The term “worldview” is used frequently these days. Even though worldview is commonly used, it seems the significance of the concept has been lost. It is important to realize that every person has a worldview whether they signify it as such or not. What exactly is a worldview? James W. Sire defines a worldview as . . .
a commitment, a fundamental orientation of the heart, that can be expressed as a story or in a set of presuppositions (assumptions which may be true, partially true or entirely false) that we hold (consciously or subconsciously, consistently or inconsistently) about the basic constitution of reality, and that provides the foundation on which we live and move and have our being.
Stated more succinctly, “a worldview is simply the total set of beliefs that a person has about the biggest questions in life.” F. Leroy Forlines describes such questions as the “inescapable questions of life.” Life’s inescapable questions include the following: “Is there a God? If so, what is He like? How can I know Him? Who am I? Where am I? How can I tell right from wrong? Is there life after death? What should I and what can I do about guilt? How can I deal with my inner pain?” Life’s biggest, inescapable questions relate to whether there is a God, human origins, identity, purpose, and the hereafter; just to mention a few.
While there are several differing worldviews, truly satisfying answers to the “inescapable questions of life” are provided by the Holy Scriptures. The Holy Scriptures consisting of the Old and New Testaments form the starting point and foundation for the biblical worldview. More specifically related to our purposes, the apostle Paul reflects several components of the biblical worldview in his letter to the Romans.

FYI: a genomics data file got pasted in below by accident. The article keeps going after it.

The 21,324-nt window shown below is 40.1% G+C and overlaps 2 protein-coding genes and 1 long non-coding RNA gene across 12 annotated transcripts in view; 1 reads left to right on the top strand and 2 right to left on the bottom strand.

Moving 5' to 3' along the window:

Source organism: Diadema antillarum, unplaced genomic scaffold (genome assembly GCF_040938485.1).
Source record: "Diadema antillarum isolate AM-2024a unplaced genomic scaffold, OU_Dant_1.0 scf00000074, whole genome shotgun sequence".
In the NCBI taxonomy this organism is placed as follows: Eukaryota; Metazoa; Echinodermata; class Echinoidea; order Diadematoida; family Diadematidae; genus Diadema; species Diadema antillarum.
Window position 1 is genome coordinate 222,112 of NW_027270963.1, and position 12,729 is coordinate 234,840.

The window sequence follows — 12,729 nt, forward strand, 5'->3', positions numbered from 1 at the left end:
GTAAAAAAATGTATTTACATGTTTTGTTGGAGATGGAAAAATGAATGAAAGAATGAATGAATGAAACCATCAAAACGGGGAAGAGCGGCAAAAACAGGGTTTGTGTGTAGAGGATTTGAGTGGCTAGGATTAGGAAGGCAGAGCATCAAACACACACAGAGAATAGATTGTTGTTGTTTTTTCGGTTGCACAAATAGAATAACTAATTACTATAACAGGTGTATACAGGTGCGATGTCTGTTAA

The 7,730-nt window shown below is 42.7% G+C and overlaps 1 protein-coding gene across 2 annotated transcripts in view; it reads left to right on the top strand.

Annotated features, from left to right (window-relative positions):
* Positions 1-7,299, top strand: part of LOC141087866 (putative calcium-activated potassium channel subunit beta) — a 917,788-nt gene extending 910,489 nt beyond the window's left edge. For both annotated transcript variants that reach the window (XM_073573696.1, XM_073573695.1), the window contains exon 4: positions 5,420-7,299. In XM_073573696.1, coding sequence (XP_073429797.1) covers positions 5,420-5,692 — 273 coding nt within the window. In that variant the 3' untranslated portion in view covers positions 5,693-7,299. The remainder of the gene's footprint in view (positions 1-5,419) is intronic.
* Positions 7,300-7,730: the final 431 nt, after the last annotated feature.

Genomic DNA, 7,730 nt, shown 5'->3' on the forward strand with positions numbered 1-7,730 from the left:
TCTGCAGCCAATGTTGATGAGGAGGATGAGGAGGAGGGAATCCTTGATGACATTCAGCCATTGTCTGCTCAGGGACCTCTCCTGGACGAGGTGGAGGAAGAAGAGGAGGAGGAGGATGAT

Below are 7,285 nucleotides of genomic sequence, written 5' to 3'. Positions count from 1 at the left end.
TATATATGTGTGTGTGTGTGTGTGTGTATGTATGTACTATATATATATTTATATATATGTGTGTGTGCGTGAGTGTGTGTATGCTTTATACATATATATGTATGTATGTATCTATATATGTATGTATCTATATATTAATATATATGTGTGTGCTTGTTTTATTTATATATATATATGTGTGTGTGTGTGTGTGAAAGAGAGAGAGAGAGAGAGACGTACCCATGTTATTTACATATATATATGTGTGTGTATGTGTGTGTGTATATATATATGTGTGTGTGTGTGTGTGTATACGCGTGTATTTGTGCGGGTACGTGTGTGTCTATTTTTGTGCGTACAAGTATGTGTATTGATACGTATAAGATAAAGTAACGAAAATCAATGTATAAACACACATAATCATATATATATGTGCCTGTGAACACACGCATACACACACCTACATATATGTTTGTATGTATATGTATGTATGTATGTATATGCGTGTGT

The apostle Paul authored Romans toward the end of his third missionary journey, about A.D. 57. He addressed this letter specifically to the Christians in Rome. At the time, the church in Rome consisted of Jewish and Gentile believers, with Gentile Christians in the majority. Paul wrote to the Christians in Rome in order to address specific concerns and challenges they were facing. While Romans was an occasional letter (not a systematic theology), Paul presents the Gospel of Jesus Christ in a very systematic fashion. The Gospel is actually the overarching theme of Romans as Paul spells this out in his programmatic statement in 1:16–17. As the systematic presentation of the Gospel of Jesus Christ, Romans is foundational to the Biblical Worldview. Recognizing that Romans does not contain all the essential truths that are relevant to a worldview, the apostle Paul articulates certain truths that are foundational to the Biblical Worldview. In his letter to the Romans, Paul expresses certain aspects of a biblical worldview relating to God, origins, the problem of evil, hope for humanity, ethics, morality, and the hereafter.
This assignment may look a bit overwhelming at first glance. Please keep in mind, however, that this assignment is not another research paper. It is intended to be a 1,200–1,300 word (3–4 pages double spaced) essay in which you reflect on Paul’s letter to the Romans and summarize 6 essential components of the Biblical Worldview in a concise and persuasive manner with a view toward defending the Biblical Worldview.